Thursday, 26 July 2012

Grasslands National Park: Accessible to All

By Penny McKinlay

Grasslands National Park in southwest Saskatchewan is huge, offering wonderful opportunities to get away from civilization and immerse yourself in the rolling hills and grasslands. But arthritis is really limiting my mobility these days. Would I be able to enjoy the park and get a taste of what it has to offer without hiking long distances?

Yes! Despite limited mobility, you can experience the varied landscape, animals, birds, and plants in Grasslands National Park.

Frenchman River Valley Ecotour
The manager at The Convent, where I spent the night in Val Marie, recommended taking the Frenchman River Valley Ecotour.

You follow a gravel road through the park for approximately 20 kilometres, stopping at 8 interpretive stations along the way. You can either return the way you came or make an 80-kilometre loop, but I was warned that it was easy to get lost on the longer loop.

Each of the stations highlights a different aspect of the park, and I was amazed by how much the terrain could change within such a short distance. You can often get a sense of the location without getting out of your car, but I jumped at the opportunity to go for a short hike along the trails at each station.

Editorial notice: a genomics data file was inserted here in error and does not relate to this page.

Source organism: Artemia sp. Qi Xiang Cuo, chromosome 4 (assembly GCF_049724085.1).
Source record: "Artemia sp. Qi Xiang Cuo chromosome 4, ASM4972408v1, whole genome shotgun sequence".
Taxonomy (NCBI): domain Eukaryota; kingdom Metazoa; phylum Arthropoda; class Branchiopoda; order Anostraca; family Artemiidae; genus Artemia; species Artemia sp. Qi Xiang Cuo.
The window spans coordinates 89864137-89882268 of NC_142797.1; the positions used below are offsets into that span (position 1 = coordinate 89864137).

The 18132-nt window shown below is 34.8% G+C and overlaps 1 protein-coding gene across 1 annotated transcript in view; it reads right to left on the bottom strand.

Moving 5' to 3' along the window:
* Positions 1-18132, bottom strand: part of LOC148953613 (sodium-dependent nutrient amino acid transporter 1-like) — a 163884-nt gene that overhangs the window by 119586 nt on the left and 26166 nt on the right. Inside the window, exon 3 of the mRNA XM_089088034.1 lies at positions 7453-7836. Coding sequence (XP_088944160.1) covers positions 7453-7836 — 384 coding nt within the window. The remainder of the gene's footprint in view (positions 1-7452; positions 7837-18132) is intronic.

The first station overlooks the Frenchman River Valley, and I was lucky enough to catch a glimpse of a pronghorn antelope and some bison. One bison was quite close, and he didn’t seem to be too impressed when I interrupted his grazing.

The second station was at a large black-tailed prairie dog colony. There were so many of them! It was a joy to listen to their high-pitched warning cries and to watch them standing up tall to get a better view.

Other stations took me to some of the early ranches in the area and to teepee rings left by the Aboriginal people who travelled through this area so many years ago. From the grassy heights overlooking the valley bottom, I moved on to a short trail beside a curving stream and watched a heron fly overhead until he landed much further up the valley.

There were so many songbirds and wild plants and grasses, and I thoroughly enjoyed my two and a half hour tour of the park.

Interpretive Trails
You can also follow two short interpretive trails not far from Val Marie – I’m saving these for my next visit to the Park.

The Two Trees Trail is 1.5 kilometres long and is the only marked interpretive trail in the park. There is also a short trail beside the creek, starting from the same access point.

The Visitor Centre in Val Marie has lots of brochures as well as staff on hand to answer all your questions.

Val Marie
I recommend The Convent if you are looking for accommodation. It was built in 1939 and still contains the original chapel and many signs of its previous life as a school run by the Sisters of Assumption.

I was happy to sit on the long, second-storey verandah in the evening and read my book while enjoying the view. The fresh-cooked breakfast was excellent.

Friends of Grasslands operates Prairie Wind & Silver Sage, a combination coffee shop, museum, art gallery and store.

There’s wifi access, hot and cold drinks, and an amazing collection of nature books for sale (including lots of children’s books). It’s definitely worth stopping by.